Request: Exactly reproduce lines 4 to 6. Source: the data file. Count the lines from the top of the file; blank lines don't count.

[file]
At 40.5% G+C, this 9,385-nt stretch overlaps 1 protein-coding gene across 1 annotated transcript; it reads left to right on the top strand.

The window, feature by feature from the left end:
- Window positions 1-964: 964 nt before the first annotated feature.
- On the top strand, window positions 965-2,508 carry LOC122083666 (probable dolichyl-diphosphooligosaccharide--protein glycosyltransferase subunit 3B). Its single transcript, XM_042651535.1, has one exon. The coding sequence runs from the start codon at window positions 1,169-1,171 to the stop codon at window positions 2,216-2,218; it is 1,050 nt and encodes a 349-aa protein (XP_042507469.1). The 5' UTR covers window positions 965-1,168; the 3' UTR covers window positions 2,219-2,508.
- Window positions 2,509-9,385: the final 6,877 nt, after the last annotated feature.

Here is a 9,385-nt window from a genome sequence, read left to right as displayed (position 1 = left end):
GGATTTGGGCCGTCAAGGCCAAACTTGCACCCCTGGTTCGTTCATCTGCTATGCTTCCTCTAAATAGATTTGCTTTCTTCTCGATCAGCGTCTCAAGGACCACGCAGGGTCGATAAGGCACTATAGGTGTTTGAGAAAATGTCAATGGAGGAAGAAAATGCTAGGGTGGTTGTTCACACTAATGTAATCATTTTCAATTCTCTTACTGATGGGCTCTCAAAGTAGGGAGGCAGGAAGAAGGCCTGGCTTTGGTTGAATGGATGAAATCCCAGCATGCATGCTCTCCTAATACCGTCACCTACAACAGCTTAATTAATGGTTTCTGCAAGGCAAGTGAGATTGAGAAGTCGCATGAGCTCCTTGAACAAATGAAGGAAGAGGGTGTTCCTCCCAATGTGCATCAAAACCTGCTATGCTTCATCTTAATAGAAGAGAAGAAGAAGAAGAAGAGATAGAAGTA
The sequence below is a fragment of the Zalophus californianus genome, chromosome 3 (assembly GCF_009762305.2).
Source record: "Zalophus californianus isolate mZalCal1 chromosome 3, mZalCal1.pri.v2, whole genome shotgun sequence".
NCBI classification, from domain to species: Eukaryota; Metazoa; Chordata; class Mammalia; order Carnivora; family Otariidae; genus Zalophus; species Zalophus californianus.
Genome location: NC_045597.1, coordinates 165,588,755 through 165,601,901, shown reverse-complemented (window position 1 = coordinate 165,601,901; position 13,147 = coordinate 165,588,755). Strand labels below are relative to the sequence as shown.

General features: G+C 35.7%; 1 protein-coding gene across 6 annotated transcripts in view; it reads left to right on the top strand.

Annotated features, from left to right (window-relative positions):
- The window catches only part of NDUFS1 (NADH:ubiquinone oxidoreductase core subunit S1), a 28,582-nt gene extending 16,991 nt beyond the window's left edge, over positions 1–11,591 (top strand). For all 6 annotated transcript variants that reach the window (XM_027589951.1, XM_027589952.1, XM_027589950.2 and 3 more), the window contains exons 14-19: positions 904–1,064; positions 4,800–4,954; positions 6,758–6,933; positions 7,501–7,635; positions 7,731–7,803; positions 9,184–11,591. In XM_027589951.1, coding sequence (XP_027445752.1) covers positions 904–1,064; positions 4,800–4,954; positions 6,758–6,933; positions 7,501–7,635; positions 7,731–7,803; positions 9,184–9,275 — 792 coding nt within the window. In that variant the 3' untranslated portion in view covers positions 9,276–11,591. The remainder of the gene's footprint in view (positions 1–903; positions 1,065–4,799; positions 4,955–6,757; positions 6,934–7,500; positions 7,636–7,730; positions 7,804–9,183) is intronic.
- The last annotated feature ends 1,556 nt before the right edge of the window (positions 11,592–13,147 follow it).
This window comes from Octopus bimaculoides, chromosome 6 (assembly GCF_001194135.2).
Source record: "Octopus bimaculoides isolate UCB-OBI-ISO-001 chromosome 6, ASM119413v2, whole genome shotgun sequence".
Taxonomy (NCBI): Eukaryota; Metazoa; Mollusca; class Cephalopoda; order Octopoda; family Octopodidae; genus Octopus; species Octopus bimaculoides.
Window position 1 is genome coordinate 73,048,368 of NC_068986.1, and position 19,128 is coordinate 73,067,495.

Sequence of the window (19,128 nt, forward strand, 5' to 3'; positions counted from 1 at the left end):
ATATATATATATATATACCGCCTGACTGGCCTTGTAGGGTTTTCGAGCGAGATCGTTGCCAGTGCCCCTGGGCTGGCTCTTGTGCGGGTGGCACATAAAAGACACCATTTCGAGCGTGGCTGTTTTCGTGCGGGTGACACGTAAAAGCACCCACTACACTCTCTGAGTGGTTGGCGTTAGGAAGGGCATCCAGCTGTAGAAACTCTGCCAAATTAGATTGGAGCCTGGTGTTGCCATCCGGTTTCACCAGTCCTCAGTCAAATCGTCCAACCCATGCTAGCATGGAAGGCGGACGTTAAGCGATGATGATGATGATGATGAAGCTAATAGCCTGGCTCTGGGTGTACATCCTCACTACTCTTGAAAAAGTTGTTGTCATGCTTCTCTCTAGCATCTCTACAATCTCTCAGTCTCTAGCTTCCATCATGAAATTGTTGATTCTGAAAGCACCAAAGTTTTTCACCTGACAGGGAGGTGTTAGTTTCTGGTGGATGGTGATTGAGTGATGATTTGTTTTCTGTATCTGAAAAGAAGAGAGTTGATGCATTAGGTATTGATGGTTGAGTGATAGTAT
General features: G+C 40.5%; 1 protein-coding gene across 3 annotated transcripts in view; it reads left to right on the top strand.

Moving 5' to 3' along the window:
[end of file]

- On the top strand, window positions 965-2,508 carry LOC122083666 (probable dolichyl-diphosphooligosaccharide--protein glycosyltransferase subunit 3B). Its single transcript, XM_042651535.1, has one exon. The coding sequence runs from the start codon at window positions 1,169-1,171 to the stop codon at window positions 2,216-2,218; it is 1,050 nt and encodes a 349-aa protein (XP_042507469.1). The 5' UTR covers window positions 965-1,168; the 3' UTR covers window positions 2,219-2,508.
- Window positions 2,509-9,385: the final 6,877 nt, after the last annotated feature.

Here is a 9,385-nt window from a genome sequence, read left to right as displayed (position 1 = left end):